Prop. 37’s defeat was a disappointment to those of us who value the right to know and who care about the quality of our food, our health and the environment. It remains up to us to do our homework, ask questions and stay informed so we can make good choices while shopping.
One of the simplest things we can do is support those brands, corporations and stores that support the right to know – and think twice about whether we really want to support those that oppose it. The Cornucopia Institute’s Prop. 37 donor posters are a fine reference:
There are a number of good shopping guides out there, such as this one from the Center for Food Safety and the Institute for Responsible Technology. There are also many good online resources for finding quality, GMO-free foods and other products both here in Southern California and nationally:
- The LA Times’ guide offers info on farmers’ markets from Santa Clarita to Temecula, Long Beach to Ontario. While not all vendors deal in organics, a great many do – and, of course, you can speak directly to those who grew the food and learn as much as you care to know about how it was raised.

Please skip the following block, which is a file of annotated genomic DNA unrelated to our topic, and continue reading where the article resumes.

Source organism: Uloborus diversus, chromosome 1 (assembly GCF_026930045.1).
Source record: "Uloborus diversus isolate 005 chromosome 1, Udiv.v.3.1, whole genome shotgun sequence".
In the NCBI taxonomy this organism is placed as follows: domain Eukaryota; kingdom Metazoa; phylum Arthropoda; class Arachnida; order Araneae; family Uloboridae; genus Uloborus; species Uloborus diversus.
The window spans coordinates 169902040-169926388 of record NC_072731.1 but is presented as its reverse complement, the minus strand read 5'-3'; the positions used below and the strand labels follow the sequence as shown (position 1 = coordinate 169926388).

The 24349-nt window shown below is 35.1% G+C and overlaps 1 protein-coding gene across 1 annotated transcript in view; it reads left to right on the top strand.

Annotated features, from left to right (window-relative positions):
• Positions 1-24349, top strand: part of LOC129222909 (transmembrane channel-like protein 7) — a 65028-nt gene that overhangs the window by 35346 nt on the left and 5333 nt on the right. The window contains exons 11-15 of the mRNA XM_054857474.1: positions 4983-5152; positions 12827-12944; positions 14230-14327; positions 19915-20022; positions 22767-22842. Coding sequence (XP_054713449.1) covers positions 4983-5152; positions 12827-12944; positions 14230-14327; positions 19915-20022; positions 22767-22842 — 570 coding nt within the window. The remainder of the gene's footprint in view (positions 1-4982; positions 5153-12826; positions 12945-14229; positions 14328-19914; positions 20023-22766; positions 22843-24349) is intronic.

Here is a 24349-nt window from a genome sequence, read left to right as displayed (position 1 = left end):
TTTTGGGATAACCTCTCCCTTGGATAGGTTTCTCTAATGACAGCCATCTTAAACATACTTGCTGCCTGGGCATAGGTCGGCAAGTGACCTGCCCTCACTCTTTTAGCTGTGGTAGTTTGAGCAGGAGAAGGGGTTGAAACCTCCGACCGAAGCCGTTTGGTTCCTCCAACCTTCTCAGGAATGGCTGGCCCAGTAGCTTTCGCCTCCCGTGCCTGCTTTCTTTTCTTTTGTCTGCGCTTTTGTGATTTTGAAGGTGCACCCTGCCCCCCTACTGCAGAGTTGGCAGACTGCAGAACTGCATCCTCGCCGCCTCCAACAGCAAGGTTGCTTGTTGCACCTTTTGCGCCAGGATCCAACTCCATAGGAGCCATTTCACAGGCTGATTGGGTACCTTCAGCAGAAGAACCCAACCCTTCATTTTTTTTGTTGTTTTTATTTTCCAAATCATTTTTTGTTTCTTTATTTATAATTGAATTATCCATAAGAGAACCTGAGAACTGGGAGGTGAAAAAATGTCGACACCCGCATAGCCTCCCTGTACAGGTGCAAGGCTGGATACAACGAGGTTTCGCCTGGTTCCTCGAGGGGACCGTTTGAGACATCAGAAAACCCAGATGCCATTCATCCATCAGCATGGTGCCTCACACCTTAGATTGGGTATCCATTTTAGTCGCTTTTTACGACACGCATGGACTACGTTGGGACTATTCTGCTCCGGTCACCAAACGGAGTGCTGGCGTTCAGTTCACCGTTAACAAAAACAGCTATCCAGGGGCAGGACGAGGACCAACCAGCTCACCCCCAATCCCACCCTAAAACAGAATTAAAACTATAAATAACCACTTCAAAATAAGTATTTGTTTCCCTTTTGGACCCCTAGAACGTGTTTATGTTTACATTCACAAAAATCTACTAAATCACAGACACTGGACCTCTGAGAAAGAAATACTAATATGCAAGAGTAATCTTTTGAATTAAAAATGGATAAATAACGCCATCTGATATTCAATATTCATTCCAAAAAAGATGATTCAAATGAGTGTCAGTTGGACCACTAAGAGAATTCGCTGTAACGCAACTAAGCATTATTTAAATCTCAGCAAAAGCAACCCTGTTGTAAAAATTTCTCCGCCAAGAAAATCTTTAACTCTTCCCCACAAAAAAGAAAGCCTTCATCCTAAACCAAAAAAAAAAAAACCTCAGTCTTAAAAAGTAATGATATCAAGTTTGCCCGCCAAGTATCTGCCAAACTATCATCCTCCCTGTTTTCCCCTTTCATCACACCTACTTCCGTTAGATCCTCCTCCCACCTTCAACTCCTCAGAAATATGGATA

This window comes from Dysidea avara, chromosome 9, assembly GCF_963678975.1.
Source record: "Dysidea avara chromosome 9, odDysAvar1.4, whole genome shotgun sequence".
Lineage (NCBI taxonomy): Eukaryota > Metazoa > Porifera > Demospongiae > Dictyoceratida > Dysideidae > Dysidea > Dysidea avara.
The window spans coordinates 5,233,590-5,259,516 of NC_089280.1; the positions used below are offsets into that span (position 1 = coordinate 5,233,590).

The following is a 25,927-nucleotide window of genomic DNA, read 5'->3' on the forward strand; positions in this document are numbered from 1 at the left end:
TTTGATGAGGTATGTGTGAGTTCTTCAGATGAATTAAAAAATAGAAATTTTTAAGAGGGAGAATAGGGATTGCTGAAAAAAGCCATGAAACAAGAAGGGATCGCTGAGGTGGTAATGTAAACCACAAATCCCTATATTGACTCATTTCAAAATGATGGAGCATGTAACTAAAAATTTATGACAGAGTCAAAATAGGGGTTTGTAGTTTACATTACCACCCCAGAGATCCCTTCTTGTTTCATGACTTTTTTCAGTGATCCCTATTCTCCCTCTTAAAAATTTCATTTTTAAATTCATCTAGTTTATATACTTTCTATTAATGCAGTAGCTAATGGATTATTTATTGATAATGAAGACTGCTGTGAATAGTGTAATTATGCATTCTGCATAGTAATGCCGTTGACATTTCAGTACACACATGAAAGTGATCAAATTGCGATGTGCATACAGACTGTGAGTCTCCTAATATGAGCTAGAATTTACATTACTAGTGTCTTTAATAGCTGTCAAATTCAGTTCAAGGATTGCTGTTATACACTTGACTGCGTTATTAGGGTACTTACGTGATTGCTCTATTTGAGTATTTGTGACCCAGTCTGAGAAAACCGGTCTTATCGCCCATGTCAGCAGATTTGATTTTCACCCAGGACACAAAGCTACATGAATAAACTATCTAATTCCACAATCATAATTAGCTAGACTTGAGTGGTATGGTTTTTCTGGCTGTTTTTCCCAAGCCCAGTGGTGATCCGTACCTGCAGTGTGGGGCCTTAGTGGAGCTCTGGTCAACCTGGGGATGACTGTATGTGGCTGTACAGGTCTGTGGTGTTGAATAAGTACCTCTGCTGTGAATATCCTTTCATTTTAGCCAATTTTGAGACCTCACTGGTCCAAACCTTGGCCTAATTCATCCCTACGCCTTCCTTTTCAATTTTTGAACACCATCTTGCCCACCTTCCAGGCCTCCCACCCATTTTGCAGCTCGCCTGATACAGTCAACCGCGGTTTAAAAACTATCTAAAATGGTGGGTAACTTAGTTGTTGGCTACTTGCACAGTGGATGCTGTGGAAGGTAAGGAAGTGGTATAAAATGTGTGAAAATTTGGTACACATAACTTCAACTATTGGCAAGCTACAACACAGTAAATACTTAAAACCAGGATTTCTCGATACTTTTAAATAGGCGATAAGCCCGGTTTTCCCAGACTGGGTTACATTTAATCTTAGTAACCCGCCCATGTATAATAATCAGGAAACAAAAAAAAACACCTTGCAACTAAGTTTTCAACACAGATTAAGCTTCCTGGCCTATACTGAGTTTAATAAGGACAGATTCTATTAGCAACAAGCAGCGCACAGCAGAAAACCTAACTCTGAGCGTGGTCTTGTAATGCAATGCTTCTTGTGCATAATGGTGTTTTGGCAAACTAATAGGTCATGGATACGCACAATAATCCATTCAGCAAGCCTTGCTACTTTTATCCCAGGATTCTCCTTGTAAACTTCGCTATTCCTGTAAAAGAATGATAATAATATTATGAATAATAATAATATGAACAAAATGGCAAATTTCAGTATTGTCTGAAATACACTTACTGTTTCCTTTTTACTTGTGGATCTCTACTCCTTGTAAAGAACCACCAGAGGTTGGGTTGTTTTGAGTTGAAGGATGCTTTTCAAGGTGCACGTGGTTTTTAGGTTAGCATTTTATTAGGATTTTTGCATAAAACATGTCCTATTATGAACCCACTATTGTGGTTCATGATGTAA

- To find local food elsewhere in the state, use the directory provided by the California Federation of Certified Farmers’ Markets.
- Of course, farmers’ markets aren’t your only option. Local Harvest is a directory of family farms, CSA programs, restaurants and other sources of local, organic food.
- Likewise, the Eat Well Guide can help you find sellers of local, sustainably raised food across the US and Canada. Listings range from farms to restaurants to bakers, butchers and stores.
- For finding non-GMO foods and products of all sorts, the Institute for Responsible Technology’s Non-GMO Shopping Guide is a terrific resource.
- Finally, there’s the Good Guide, which features an even wider array of products, with ratings to separate the truly green from the greenwashed.
There is one good thing that’s come out of the fight over Prop. 37: more people than ever are aware of issues around GMOs and the power of agribusiness and the food industry. That progress is nicely illustrated by this infographic just released by the Non-GMO Project:
Of course, if you have a rebellious, culture-jamming streak, you could always start labeling it yourself…
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